The Australian Government is supporting the Invasive Animals Cooperative Research Centre’s transition into the new Centre for Invasive Species Solutions. The new Centre is focusing on invasive species management and this investment supports the Centre and its efforts to carry out research, development and extension activities aimed at managing invasive animals and weeds. Following the conclusion of the CRC Program funding in June 2017, the Centre has continued the collaborative investment that Invasive Animals Cooperative Research Centre had begun in invasive species management.

Established pest animals and weeds are a chronic and stubborn problem with significant economic, environmental and social impacts for Australia. The annual economic cost of pest animal impacts is at least $1 billion, and a 2004 study estimated the agricultural cost of weeds to be nearly $4 billion per annum. Pest animals and weeds also threaten Australia’s biodiversity, and the condition of our natural resource base, by accelerating the erosion of fragile soil, stirring up waterways and reducing water quality and outcompeting or killing native species.

Available funding

The investment into Centre for Invasive Species Solutions totals $20 million (GST exclusive) over five years. We will provide $4 million for 2017-18, and the National Landcare Program will support the Centre for 2018-19 through to 2021-22 by providing $16 million.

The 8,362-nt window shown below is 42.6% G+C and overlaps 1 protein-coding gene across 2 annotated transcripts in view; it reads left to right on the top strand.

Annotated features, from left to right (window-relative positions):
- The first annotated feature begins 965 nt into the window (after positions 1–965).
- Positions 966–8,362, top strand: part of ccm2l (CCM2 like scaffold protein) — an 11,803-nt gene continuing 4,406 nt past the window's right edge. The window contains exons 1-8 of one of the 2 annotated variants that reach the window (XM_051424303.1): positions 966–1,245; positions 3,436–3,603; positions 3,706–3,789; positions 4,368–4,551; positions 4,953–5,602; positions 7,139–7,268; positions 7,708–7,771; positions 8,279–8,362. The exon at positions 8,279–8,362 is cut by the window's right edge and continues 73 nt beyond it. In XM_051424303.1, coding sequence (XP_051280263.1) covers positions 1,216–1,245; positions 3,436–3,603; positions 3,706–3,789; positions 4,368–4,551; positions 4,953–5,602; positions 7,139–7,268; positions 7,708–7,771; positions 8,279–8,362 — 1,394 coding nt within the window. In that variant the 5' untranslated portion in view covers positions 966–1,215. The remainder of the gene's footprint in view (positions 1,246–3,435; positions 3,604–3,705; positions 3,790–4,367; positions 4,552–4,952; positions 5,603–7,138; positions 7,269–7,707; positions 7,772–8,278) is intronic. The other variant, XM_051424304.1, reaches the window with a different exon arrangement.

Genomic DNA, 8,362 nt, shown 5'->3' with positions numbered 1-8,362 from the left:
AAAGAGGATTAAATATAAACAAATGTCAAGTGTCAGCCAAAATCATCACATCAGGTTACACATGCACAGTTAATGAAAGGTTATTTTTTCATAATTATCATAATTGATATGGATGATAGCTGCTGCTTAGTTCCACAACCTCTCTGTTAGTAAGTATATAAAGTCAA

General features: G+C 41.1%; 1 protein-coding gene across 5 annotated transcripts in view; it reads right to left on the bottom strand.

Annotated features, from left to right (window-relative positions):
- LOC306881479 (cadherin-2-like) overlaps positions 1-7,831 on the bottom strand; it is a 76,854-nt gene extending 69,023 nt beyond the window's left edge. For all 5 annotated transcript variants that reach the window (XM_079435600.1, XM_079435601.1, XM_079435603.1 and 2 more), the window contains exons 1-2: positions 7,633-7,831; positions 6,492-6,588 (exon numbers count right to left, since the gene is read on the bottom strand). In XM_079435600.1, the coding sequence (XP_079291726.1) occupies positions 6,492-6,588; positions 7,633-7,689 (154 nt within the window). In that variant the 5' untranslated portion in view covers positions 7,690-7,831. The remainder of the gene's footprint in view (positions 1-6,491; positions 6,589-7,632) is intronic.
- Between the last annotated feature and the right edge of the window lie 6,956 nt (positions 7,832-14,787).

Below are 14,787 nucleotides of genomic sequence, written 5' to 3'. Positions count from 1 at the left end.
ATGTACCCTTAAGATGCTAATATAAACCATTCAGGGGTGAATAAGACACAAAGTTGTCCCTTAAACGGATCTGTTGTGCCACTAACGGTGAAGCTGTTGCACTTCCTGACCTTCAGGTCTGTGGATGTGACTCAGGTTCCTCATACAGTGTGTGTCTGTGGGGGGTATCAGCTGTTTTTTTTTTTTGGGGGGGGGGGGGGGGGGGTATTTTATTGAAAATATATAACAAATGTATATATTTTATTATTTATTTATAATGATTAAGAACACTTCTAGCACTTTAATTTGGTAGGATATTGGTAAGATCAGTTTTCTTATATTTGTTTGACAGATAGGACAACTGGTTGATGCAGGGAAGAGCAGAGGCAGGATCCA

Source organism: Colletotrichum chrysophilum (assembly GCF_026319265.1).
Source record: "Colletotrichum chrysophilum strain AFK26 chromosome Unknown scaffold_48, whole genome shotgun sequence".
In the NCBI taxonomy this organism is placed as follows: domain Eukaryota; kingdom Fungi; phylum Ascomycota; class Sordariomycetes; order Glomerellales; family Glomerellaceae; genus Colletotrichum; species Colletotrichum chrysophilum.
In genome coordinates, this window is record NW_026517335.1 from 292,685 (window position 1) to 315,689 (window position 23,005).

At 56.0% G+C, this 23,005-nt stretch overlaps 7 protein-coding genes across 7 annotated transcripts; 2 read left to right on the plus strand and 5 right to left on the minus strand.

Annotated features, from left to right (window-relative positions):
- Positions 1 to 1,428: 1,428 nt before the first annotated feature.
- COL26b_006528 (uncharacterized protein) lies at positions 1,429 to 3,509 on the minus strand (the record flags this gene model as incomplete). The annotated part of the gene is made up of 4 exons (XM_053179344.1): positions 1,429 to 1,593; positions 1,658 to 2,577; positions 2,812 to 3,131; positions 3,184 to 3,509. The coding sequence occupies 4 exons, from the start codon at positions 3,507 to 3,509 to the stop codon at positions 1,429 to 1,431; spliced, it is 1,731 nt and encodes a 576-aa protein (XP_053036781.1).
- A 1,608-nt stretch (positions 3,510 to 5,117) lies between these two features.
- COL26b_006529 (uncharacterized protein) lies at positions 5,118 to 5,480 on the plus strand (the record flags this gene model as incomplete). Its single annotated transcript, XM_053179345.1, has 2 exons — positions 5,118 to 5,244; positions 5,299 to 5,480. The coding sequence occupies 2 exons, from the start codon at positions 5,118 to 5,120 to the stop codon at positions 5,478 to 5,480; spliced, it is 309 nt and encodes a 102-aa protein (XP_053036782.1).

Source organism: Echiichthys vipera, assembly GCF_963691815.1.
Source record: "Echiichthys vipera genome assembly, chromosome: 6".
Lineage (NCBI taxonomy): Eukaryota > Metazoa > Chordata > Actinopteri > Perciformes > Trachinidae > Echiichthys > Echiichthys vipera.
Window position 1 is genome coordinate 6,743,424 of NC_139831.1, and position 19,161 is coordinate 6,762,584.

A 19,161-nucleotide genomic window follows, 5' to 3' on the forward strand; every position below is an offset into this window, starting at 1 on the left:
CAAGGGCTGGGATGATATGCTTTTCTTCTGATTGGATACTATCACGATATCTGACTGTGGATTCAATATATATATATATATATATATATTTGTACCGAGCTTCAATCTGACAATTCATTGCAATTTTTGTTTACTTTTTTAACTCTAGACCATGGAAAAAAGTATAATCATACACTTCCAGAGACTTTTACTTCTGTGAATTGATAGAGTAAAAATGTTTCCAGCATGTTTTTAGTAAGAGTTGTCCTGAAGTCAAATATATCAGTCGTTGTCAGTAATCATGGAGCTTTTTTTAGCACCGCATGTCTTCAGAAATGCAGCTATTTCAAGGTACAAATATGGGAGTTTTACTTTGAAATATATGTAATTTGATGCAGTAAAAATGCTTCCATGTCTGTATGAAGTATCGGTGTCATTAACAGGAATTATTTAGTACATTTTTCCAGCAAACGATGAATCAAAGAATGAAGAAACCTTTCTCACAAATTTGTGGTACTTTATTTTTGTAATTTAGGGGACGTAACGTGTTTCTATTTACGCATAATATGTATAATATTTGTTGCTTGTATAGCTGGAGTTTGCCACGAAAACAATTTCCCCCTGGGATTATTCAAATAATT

Invasive Animals Cooperative Research Centre (IACRC) has a proven track record and, since 2005, has been successfully collaborating with government, industry, business and universities to counteract the impact of invasive animals by developing tools to control and manage invasive pest animals. For example, through IACRC, governments and industry have co-invested in a 20-year rabbit biocontrol strategy to identify and develop optimal strategies for the long-term sustained control of wild rabbits and mitigation of their impacts. This has included the identification and selection of a new virus to control wild rabbits, which was released in March 2017.

Types of projects that could be funded

The centre’s Research, Development and Extension (RD&E) activities will focus on pest animals and weeds that threaten native ecosystems, native habitats and endemic species that may also reduce Australian agricultural productivity and profitability.

The RD&E will be balanced across prevention, eradication and containment to asset based protection, with five program areas: incursions, integrated landscape management, biocontrol, management tools and systems and community engagement and education.

The RD&E priorities for the centre are consistent with the RD&E priorities identified through the Invasive Plants and Animals Committee, a cross-jurisdictional c​ommittee responsible for providing a national mechanism for identification and resolution of government policies on weeds, vertebrate pest and freshwater invertebrate pest issues.

The centre will provide collaborative RD&E program brokering, program management and capacity building through strategic facilitators, training and through integrated and targeted best practice management programs. The centre will deliver decision support tools, community mapping, surveillance and the PestSmart toolkit, which will be broadened to include weeds.